A fund of hedge funds is one that invests in a number of separate hedge funds to diversify overall hedge fund risk.

* Year to 30 June 2012.
** There's a fifth option too – Super Steps – where your savings are invested automatically in one, or a combination, of the Growth, Balanced and Stable options depending on your age.
***The SIPO sets out the trustees' expectations for everyone involved in managing the scheme's investments. It includes investment objectives, strategy and limits as well as criteria for measuring investment performance. You'll find the SIPO on the website under 'Documents and forms'.

Jargon buster

Here are explanations of some of the investment terms used in this story.

Bank bill

A bank bill is a short term investment (generally between 30 and 180 days). The investment has a 'face value' which is the amount the investor will receive at the maturity date. The investor buys the bank bill at a discount to its face value. The return is the difference between the face value and the purchase price.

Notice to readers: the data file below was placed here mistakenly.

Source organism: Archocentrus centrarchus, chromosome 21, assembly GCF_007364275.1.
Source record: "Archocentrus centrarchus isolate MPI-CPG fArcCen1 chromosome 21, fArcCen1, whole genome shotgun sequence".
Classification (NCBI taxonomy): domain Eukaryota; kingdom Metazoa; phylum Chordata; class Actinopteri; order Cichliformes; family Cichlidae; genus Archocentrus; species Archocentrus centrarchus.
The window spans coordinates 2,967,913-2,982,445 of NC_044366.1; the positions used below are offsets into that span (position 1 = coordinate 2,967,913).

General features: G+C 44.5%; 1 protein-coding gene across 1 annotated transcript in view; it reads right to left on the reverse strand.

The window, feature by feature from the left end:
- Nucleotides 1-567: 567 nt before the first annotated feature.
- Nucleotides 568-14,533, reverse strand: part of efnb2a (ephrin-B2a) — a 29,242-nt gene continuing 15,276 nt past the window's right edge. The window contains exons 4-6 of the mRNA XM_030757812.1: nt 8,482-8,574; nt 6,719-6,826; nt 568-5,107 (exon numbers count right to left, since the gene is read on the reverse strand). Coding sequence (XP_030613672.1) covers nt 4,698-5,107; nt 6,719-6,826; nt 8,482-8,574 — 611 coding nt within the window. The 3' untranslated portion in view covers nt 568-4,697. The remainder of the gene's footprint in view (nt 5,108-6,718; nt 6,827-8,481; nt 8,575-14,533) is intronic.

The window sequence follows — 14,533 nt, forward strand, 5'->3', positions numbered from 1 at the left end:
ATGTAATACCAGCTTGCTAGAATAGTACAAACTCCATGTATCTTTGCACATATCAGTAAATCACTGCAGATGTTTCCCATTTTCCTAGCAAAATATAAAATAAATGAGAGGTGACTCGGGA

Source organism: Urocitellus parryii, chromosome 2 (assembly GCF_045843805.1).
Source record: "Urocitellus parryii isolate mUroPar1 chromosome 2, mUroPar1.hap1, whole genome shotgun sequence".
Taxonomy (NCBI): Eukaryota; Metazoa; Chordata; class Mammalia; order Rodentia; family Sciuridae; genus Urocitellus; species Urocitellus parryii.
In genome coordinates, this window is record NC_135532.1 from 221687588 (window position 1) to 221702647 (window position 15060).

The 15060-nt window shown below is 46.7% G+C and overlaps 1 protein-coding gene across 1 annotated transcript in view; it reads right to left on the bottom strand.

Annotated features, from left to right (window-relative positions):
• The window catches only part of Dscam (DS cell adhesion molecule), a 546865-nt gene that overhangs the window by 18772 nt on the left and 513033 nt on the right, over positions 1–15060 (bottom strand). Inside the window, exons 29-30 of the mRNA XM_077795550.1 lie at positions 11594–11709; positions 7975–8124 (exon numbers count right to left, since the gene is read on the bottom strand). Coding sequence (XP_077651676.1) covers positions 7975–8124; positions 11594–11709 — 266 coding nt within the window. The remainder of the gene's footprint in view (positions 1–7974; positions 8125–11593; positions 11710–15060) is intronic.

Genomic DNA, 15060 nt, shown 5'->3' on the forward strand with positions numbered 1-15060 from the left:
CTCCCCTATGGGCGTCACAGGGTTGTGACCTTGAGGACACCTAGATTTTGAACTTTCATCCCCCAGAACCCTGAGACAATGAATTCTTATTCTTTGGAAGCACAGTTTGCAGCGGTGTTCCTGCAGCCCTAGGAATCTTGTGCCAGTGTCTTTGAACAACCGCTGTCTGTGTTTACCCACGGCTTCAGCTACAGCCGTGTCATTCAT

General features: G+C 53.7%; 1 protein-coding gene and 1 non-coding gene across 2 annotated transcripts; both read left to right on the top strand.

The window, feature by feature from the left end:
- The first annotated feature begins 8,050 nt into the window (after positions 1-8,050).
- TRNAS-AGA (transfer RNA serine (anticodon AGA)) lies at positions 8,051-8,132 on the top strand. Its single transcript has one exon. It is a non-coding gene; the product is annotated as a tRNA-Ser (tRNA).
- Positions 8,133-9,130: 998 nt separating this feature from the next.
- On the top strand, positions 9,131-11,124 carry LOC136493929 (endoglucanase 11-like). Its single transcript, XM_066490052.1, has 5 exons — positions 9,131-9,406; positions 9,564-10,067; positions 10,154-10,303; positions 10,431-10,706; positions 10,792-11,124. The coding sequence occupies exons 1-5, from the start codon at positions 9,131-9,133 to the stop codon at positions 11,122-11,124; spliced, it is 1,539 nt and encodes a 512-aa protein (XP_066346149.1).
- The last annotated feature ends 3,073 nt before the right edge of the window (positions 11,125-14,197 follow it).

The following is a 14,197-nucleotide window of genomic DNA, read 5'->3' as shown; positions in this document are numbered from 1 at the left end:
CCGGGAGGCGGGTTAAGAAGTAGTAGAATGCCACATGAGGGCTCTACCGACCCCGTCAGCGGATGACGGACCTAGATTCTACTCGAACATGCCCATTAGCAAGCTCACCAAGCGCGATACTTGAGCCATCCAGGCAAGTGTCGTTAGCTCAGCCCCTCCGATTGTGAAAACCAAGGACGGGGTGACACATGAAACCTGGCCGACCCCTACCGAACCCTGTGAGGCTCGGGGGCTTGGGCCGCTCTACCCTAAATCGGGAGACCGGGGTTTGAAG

Floating rate notes

A bond with a variable interest rate. The interest rate payable is reviewed at a set frequency (say, every three months) using an agreed formula.


A type of unsecured loan made to a company. The loan is backed by the general credit-worthiness of the company rather than being secured against any particular asset.


An amount paid to shareholders from a company's profits.


A security is a financial instrument with some type of financial value. There are two main types of securities:

· Debt securities – money that is borrowed and must be repaid (e.g. a government or company bond), and

· Shares – representing part ownership in a company.


This website is provided by Mercer (N.Z) Limited on behalf of the trustee of the Police Superannuation Scheme (PSS). The trustee pays a fee for the provision of this service, however this fee is not conditional on you using this service or acting on the information or advice provided through this service.

PSS Trustees Limited is the issuer of the Police Superannuation Scheme (PSS). A copy of the PSS product disclosure statement is available under Documents and forms and at